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DIY Variable speed 80mm Fan Guide

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The first thing needed to make a variable speed fan is a fan fitted with a thermal sensor , there have been a few of these made through out the years . The fan Im using is one from a power supply, out of a 486 computer ( this should give you some idea of how old this idea is ) . The thermal sensor is woe full to say the least , with the fan idling at low rpm , and possibly coming on at around 100deg ? , not the best temp to turn on the rpm I can assure you . So what to do with these fans ? 

Remove the thermal sensor , and replace it with a 10k pot .

The first picture is of our 10k pot , got mine from Dick Smith , for the sum of $1.90 . Using a multimeter , just make sure you have the right two connections to solder to . The second picture , is of the fan after the sensor was removed , sorry about that , should have gotten a pic with the sensor in place .

To remove the thermal sensor , just use the soldering iron to heat up the solder joints and pull the sensor out with a pair of needle nose pliers . You can see that Ive melted a bit of the plastic with the soldering iron , this is ok .

 What we do now is solder in two leads , which will then be soldered to the pot .

Here are two pictures showing you how simple it is , you only need basic soldering skills to do this . Just make sure the ends of the wire have been tined ( soldered ) put the wire in place and placing the soldering iron in from the hole the lead is soldered in place . Dont use to much solder , you dont need it , and you dont want to short the joint , as that would make the pot next to useless . ( constant full speed )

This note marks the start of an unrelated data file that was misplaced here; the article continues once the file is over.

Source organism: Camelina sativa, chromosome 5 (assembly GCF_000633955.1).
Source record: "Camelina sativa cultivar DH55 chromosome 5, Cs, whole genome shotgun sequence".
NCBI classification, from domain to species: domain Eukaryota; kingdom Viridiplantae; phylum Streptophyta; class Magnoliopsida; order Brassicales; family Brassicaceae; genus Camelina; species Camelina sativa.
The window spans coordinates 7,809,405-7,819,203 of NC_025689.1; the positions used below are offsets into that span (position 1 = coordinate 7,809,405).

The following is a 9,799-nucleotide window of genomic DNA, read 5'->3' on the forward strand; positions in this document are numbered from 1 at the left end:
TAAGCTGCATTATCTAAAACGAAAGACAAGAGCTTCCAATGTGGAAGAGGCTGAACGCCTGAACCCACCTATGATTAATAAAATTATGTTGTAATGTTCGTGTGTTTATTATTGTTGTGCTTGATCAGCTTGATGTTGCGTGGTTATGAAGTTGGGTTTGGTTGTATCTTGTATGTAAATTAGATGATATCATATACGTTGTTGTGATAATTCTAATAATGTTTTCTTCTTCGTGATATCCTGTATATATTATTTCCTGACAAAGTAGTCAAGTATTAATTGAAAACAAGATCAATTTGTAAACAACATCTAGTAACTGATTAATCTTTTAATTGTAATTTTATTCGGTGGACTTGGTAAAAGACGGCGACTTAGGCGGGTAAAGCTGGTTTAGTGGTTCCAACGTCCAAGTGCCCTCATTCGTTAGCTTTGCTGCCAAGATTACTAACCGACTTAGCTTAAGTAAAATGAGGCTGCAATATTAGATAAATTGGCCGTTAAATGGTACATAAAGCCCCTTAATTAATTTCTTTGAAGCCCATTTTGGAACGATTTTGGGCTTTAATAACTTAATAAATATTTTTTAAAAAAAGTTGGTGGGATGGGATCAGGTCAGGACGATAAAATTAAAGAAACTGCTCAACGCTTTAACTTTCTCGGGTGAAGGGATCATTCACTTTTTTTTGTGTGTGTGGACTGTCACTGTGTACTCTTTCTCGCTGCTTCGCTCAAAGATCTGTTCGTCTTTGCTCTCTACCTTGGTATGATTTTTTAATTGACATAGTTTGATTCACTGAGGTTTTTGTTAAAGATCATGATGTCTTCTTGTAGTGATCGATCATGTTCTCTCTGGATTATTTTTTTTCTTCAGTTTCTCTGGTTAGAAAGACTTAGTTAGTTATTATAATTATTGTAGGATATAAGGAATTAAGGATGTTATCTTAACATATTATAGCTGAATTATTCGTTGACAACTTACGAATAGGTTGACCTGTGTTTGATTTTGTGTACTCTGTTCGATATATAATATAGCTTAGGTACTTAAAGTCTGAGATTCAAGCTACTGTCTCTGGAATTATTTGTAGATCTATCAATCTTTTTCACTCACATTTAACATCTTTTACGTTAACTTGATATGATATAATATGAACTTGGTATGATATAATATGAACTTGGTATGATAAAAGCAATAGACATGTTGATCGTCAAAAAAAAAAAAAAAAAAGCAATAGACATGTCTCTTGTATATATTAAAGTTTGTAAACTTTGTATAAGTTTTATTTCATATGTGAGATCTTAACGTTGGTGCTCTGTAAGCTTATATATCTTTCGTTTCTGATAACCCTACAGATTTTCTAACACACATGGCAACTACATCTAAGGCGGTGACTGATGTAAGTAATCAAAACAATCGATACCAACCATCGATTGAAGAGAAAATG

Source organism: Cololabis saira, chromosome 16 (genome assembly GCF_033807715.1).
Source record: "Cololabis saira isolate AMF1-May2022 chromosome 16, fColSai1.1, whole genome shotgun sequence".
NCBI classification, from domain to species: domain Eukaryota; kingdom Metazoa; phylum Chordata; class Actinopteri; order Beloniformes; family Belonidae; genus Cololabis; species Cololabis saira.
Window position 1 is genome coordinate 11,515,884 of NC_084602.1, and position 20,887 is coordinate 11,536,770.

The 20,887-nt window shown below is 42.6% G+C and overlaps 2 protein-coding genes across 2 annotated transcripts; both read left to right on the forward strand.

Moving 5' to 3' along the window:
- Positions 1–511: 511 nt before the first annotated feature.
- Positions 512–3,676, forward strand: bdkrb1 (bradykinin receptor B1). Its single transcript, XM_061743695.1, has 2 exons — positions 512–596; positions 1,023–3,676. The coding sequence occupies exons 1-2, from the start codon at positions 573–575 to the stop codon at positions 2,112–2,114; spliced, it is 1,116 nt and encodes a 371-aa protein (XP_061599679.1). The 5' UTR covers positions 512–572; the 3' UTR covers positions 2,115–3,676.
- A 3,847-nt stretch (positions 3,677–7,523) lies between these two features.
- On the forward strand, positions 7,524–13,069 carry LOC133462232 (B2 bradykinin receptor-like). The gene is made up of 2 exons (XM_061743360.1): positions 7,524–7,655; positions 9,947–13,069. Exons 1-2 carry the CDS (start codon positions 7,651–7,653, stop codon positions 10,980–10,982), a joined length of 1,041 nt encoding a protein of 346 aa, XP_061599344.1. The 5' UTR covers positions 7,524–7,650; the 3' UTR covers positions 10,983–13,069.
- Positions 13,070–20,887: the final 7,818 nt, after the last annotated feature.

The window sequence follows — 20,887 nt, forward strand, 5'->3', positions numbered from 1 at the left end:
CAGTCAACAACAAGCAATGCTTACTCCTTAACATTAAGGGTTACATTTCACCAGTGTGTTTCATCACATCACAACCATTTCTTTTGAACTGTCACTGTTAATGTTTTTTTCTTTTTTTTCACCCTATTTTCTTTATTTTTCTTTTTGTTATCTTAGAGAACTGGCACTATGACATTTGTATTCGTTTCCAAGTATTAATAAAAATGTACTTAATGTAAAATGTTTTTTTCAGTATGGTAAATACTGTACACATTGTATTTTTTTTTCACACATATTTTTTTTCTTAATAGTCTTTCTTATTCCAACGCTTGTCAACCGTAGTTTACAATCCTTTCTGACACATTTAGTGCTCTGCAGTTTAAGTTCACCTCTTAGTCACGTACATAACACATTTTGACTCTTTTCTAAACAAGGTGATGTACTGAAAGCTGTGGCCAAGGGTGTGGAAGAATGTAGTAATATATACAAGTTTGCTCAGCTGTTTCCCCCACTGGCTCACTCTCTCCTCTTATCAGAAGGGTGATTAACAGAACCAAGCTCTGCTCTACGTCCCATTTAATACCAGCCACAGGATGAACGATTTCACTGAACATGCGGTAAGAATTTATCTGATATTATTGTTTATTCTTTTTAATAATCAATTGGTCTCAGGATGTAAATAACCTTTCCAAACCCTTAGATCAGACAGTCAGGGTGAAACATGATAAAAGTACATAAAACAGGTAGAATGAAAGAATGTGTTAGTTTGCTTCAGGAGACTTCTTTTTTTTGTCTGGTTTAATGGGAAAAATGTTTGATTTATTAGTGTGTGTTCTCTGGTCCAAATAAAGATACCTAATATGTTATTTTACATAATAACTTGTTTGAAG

Drilling an appropriate sized hole for the pot in the side cover , I now have a variable speed fan in my side cover . So with a little planning there is no reason why every 80mm fan in your case could not be of the variable speed kind . Full power on those warm days and backed of for those Brrrrr winter days , when the slightest breeze sends a cold shiver down your spine . Peter at NucleusComputer has a few of these fans left  , check out there web site here .

And there is no reason what so ever that you could not do the same thing with the Thermaltake Smart case fan , it pumps out about double the AMPs , but I think that the 10k pot should still be OK ? at $1.90 its not going to break the bank . Just remove the thermal sensor , solder on new leads , and connect to the pot , and you have the speed you want at your finger tips .

Matt Korhonen